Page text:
Should I wait for a ring?

If we’re just “friends”, why are we having sex? 

Our elder has some blunt advice for a letter writer who’s seeing a guy who can’t commit.


Dear EWC

So recently I ran into a guy I went to high school with. We instantly connected as if we never lost touch. After talking for a few weeks, I discovered via conversations that he always had a crush on me in high school. We both decided to start a relationship but as friends first to give our potential relationship a foundation. As time went on, we got more serious and then we started to have sexual relations. One day we were hanging out and his phone rang. It was a girl. I asked him about it and he stated we are just friends. I asked why can’t we be more and he said because he’s not financially where he wants to be, and being in a relationship he would have to provide for me which he can’t do at the moment. Once he is there, he would want to be with me for the rest of our lives, possibly get married. My question is do I stay and wait or get out of dodge and run!?


Granny-Nora replies

Before I begin, I’m going to say that probably every volunteer Elder would answer your letter in a different way depending on their own life experience. You may very well want to resubmit your letter for a second opinion.

I’m going to answer your question with a question. I want you to seriously think about this before you react. My question is this: Why would a man who is getting sex without marriage want to get married?

These are difficult times for women to navigate. Unfortunately, we have come to a point where sex without marriage is socially acceptable. As women, we want freedom and equality, but all things are not equal. We wave this flag of independence and profess to be feminist minded, yet we willingly put ourselves in the position of being slaves to men with high testosterone levels.

Only you can decide if this man will ever get serious about your relationship. I don’t know him, nor have I seen the two of you together. However, I do have some advice. If you want to be “friends” with him, you need to step back from the sexual relationship. Make it clear that sex is off the table. Make it clear that since he does not want a more permanent relationship, that you will be dating other men, but would like to remain “friends” with him. He then has a choice. If he loves you, he will get his act together and ask you to marry him. If not, he will be fine with just being “friends,” or he will completely break off the relationship (in which case you don’t want to be with him anyway).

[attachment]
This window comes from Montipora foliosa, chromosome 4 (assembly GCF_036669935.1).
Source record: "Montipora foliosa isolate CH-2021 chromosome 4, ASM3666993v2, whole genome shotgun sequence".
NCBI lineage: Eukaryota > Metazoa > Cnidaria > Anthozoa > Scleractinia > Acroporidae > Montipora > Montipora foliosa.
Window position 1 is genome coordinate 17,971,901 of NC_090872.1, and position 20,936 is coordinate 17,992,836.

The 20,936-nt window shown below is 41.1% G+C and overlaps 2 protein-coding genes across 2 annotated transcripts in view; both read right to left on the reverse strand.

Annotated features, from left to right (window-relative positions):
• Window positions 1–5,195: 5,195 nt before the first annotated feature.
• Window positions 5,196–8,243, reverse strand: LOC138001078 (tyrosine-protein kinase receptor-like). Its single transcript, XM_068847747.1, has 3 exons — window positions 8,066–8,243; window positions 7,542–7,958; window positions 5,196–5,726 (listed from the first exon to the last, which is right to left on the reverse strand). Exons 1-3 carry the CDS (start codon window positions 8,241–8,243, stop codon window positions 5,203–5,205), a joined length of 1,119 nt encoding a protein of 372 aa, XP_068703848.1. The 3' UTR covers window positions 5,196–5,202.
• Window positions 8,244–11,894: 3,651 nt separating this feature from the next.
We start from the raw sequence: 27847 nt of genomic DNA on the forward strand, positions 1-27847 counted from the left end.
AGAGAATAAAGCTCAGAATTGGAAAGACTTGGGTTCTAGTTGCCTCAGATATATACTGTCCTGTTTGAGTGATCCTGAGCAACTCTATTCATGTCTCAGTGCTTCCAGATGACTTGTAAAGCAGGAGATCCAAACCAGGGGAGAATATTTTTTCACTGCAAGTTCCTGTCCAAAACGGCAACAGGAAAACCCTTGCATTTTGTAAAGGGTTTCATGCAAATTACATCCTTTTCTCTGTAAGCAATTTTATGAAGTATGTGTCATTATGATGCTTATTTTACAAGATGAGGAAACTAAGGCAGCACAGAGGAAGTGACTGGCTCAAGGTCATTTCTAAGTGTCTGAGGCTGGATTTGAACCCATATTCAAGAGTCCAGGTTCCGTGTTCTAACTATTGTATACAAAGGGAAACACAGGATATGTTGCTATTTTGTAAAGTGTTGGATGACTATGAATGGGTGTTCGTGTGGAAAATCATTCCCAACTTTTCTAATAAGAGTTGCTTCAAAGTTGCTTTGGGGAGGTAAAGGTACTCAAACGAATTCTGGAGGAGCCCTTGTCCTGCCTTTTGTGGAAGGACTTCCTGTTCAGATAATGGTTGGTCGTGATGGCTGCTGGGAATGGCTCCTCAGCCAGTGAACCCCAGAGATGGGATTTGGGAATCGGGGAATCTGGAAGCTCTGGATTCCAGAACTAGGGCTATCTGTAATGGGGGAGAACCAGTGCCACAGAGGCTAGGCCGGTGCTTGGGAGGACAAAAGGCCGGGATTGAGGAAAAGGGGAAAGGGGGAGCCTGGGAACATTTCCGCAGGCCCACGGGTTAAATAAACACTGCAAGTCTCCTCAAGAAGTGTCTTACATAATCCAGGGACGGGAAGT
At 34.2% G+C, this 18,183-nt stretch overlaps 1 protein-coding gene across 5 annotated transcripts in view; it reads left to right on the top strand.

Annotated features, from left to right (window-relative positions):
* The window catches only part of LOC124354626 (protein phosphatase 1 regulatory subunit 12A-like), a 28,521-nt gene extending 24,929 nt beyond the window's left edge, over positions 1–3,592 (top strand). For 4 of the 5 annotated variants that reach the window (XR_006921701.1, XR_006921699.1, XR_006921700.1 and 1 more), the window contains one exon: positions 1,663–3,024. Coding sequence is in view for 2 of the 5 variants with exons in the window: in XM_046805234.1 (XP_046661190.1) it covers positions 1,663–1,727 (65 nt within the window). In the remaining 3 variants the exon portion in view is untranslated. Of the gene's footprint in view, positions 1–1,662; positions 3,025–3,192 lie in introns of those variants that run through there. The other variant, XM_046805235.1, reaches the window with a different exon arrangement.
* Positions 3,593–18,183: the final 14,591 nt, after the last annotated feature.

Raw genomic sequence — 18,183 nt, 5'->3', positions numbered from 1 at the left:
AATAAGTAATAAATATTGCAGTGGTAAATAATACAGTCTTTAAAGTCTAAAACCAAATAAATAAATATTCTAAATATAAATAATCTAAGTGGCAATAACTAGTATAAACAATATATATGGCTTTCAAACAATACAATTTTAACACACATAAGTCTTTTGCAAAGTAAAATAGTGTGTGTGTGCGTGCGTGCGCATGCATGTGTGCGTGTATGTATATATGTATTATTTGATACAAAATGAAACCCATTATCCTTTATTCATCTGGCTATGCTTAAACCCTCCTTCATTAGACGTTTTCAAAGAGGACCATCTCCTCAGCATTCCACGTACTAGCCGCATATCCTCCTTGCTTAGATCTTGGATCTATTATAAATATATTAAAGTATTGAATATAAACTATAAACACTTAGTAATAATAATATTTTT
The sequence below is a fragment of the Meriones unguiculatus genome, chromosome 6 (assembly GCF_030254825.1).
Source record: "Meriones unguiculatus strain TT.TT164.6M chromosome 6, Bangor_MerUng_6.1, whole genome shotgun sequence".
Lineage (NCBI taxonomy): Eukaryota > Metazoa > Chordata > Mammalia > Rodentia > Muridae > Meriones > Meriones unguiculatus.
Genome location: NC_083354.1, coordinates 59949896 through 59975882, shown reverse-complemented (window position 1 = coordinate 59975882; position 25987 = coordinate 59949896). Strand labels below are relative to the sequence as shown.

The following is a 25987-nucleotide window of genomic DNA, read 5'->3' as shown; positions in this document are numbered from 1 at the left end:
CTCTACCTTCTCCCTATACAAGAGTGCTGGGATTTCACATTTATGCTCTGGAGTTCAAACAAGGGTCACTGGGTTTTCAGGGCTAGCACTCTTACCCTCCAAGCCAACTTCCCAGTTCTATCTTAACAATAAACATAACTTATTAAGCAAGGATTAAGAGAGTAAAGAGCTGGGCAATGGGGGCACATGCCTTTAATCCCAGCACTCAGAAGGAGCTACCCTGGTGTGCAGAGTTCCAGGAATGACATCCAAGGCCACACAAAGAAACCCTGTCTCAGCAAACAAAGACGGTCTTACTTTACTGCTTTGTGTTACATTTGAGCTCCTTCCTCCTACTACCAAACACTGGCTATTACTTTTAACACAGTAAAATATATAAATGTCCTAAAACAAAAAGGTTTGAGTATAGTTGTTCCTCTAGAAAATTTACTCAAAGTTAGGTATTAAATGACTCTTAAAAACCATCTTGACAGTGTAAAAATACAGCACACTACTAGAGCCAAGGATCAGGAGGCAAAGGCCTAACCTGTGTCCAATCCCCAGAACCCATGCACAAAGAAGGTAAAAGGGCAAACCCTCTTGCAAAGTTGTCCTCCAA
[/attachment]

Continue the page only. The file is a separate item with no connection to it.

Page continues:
If this man isn’t for you, make this a learning experience for future relationships. Keep sex off the table until you have a wedding ring on your finger. A man who truly loves you will be happy to wait for the ceremony. The real art of being a feminist is understanding that you have the control over your own body. You don’t have to give your body away to anyone who isn’t willing to commit to marriage.

I hope this helps give you a different perspective. You are the only one who can decide your next move. I wish nothing but the best for you. Again, you may want to resubmit your letter for a second opinion, as we all have different life experiences. My life experience is a happy marriage of 44 and a half years.

Article #: 479495

Category: Dating/Relationship

One Comment

  1. The days of “Men won’t buy the chicken when they’re getting the eggs for free” (or any other analogy) are over. Even though many of my generation didn’t, couples today not only have pre-marital sex; they often live together for a period of time before marriage.
    Your mistake was not in having sexual relations with this guy. It was in not being clear in what you wanted out of the relationship and not having the kind of communication with him that established what the relationship is.
    Are we friends? Are we friends with benefits? Are we looking for a real partnership? You don’t have to say the M word, but it’s okay to let someone know that you are wanting a love relationship that could lead to a future together.
    He’s not committed to an exclusive relationship if he’s talking with other girls and saying that the two of you are friends.
    I don’t buy that his reason is financial. This isn’t the 1800s where a man has to have an established homestead and provide for you. If he loved you, or even liked you as much as you seem to like him, the two of you could work toward a future where you both contribute to the financial well-being of the couple.
    Should you get out of Dodge or hang in there? My advice would be to do neither until you have a frank discussion about what YOU want, as well as what he wants. If you feel he’s unclear or sidestepping the issues, then yes, back off and take some time to examine what caused this relationship to fail. That’s the best way to prepare for a more successful one next time.

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